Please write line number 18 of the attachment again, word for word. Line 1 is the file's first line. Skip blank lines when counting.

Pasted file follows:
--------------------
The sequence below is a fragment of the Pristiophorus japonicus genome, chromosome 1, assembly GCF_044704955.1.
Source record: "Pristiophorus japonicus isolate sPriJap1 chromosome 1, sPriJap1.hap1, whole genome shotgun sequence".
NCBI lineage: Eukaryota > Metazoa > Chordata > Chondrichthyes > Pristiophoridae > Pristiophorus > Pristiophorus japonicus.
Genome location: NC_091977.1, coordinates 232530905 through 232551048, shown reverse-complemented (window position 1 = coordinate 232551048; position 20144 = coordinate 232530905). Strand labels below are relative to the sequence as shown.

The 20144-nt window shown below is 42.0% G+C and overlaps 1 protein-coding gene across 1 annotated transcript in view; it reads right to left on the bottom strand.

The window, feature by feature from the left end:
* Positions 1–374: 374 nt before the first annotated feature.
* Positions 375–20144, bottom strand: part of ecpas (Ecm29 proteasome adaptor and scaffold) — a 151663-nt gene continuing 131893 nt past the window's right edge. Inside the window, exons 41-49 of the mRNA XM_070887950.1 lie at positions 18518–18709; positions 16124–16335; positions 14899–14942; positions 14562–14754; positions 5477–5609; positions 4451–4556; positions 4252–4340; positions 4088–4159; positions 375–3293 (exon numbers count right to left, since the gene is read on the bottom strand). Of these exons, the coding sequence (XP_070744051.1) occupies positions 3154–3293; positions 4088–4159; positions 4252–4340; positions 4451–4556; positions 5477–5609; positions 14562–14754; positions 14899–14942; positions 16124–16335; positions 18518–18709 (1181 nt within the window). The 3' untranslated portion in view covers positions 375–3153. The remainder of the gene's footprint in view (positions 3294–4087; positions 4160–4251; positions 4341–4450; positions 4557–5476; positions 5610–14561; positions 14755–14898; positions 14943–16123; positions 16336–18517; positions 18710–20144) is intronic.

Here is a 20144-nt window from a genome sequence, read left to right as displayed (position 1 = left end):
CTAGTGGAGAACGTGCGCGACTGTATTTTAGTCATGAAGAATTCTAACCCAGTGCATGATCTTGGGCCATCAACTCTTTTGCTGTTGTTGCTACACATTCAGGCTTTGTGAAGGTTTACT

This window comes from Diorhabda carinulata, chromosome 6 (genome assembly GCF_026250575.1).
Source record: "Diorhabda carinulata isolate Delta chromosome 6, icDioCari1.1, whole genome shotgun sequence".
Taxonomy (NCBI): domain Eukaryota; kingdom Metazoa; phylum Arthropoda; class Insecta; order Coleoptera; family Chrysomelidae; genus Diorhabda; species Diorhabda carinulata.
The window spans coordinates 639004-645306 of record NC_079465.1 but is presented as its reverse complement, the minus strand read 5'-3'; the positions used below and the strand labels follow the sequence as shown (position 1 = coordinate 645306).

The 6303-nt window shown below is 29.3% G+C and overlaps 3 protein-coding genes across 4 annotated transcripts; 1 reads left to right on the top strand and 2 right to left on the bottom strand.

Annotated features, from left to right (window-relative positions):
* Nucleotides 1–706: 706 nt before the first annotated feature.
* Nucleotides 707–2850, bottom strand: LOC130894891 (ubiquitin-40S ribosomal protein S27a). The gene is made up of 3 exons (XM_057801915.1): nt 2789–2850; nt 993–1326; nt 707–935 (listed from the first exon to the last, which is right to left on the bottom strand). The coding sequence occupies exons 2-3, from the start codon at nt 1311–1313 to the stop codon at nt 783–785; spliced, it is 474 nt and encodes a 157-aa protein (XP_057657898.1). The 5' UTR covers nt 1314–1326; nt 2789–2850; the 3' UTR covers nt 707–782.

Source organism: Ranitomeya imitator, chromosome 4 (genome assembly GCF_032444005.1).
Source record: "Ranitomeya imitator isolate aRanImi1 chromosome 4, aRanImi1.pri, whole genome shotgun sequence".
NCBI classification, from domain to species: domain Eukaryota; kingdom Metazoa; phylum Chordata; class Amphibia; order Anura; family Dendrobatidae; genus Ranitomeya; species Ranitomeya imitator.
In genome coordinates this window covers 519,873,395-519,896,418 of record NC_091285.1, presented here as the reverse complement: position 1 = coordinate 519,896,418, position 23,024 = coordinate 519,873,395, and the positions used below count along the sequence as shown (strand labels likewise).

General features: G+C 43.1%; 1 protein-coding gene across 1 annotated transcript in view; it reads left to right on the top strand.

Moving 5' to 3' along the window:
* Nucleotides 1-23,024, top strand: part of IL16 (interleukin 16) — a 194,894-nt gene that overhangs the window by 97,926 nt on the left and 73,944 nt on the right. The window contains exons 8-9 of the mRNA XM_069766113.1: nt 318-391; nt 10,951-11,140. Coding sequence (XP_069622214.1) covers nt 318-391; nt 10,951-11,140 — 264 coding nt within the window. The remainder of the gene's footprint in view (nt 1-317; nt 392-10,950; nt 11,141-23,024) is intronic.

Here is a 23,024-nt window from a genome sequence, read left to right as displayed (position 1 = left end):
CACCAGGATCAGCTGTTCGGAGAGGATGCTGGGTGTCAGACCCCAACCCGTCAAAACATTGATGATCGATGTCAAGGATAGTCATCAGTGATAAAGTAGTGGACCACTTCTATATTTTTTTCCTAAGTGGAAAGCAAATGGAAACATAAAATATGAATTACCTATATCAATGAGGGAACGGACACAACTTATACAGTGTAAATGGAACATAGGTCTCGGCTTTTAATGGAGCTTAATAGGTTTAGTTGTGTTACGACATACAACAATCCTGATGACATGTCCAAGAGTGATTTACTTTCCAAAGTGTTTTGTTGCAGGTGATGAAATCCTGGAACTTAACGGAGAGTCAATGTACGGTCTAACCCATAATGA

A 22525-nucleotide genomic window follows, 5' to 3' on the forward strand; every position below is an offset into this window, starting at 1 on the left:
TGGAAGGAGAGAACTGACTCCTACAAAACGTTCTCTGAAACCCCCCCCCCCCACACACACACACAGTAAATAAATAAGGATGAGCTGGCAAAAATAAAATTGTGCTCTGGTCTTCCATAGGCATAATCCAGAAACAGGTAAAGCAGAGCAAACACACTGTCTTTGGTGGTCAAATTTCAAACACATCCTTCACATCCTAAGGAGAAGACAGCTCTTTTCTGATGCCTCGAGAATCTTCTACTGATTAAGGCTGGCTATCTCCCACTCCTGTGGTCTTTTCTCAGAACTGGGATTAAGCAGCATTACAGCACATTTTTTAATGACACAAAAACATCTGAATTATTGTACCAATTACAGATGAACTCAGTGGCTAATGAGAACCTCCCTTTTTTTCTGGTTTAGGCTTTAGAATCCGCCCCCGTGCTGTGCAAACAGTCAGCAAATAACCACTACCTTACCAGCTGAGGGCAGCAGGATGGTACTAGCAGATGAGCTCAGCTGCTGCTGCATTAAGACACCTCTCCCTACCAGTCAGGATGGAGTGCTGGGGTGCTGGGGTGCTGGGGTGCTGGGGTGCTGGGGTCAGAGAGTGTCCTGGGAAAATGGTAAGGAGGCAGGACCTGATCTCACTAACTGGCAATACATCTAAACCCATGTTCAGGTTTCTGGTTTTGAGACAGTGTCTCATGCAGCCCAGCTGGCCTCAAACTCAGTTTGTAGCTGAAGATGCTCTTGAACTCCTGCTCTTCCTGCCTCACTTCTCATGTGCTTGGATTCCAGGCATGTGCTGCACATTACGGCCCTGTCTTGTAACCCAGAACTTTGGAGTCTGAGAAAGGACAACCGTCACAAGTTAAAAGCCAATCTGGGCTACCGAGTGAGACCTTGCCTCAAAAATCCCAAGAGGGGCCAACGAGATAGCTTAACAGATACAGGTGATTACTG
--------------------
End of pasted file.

* Nucleotides 707–2850, bottom strand: LOC130894891 (ubiquitin-40S ribosomal protein S27a). The gene is made up of 3 exons (XM_057801915.1): nt 2789–2850; nt 993–1326; nt 707–935 (listed from the first exon to the last, which is right to left on the bottom strand). The coding sequence occupies exons 2-3, from the start codon at nt 1311–1313 to the stop codon at nt 783–785; spliced, it is 474 nt and encodes a 157-aa protein (XP_057657898.1). The 5' UTR covers nt 1314–1326; nt 2789–2850; the 3' UTR covers nt 707–782.